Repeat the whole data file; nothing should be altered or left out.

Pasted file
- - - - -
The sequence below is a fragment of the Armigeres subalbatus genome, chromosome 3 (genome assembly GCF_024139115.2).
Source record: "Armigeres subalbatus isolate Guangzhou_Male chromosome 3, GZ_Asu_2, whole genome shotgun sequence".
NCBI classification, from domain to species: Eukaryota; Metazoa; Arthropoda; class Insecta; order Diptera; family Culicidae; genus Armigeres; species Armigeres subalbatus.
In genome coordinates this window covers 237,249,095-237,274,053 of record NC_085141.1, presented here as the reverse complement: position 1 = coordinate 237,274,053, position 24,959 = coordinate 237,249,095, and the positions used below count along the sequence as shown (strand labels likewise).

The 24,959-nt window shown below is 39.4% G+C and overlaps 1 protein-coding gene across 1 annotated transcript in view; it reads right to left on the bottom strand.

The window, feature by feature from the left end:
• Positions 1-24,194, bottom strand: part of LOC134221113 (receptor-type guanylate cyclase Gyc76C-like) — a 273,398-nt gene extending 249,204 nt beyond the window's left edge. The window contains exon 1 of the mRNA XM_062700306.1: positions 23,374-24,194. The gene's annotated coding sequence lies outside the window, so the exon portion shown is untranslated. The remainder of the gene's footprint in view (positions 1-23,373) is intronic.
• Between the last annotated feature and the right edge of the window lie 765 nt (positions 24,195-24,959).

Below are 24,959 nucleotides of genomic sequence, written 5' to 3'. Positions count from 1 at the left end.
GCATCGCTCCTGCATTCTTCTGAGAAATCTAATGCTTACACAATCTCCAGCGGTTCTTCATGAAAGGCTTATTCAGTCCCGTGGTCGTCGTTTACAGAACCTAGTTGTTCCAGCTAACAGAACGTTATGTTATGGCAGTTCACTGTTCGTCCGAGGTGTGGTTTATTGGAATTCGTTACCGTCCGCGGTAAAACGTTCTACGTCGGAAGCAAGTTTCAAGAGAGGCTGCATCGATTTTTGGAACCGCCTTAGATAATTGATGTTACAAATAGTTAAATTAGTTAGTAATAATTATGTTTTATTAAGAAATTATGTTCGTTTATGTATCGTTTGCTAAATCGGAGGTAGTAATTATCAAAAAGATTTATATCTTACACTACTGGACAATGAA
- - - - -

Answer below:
The sequence below is a fragment of the Armigeres subalbatus genome, chromosome 3 (genome assembly GCF_024139115.2).
Source record: "Armigeres subalbatus isolate Guangzhou_Male chromosome 3, GZ_Asu_2, whole genome shotgun sequence".
NCBI classification, from domain to species: Eukaryota; Metazoa; Arthropoda; class Insecta; order Diptera; family Culicidae; genus Armigeres; species Armigeres subalbatus.
In genome coordinates this window covers 237,249,095-237,274,053 of record NC_085141.1, presented here as the reverse complement: position 1 = coordinate 237,274,053, position 24,959 = coordinate 237,249,095, and the positions used below count along the sequence as shown (strand labels likewise).

The 24,959-nt window shown below is 39.4% G+C and overlaps 1 protein-coding gene across 1 annotated transcript in view; it reads right to left on the bottom strand.

The window, feature by feature from the left end:
• Positions 1-24,194, bottom strand: part of LOC134221113 (receptor-type guanylate cyclase Gyc76C-like) — a 273,398-nt gene extending 249,204 nt beyond the window's left edge. The window contains exon 1 of the mRNA XM_062700306.1: positions 23,374-24,194. The gene's annotated coding sequence lies outside the window, so the exon portion shown is untranslated. The remainder of the gene's footprint in view (positions 1-23,373) is intronic.
• Between the last annotated feature and the right edge of the window lie 765 nt (positions 24,195-24,959).

Below are 24,959 nucleotides of genomic sequence, written 5' to 3'. Positions count from 1 at the left end.
GCATCGCTCCTGCATTCTTCTGAGAAATCTAATGCTTACACAATCTCCAGCGGTTCTTCATGAAAGGCTTATTCAGTCCCGTGGTCGTCGTTTACAGAACCTAGTTGTTCCAGCTAACAGAACGTTATGTTATGGCAGTTCACTGTTCGTCCGAGGTGTGGTTTATTGGAATTCGTTACCGTCCGCGGTAAAACGTTCTACGTCGGAAGCAAGTTTCAAGAGAGGCTGCATCGATTTTTGGAACCGCCTTAGATAATTGATGTTACAAATAGTTAAATTAGTTAGTAATAATTATGTTTTATTAAGAAATTATGTTCGTTTATGTATCGTTTGCTAAATCGGAGGTAGTAATTATCAAAAAGATTTATATCTTACACTACTGGACAATGAA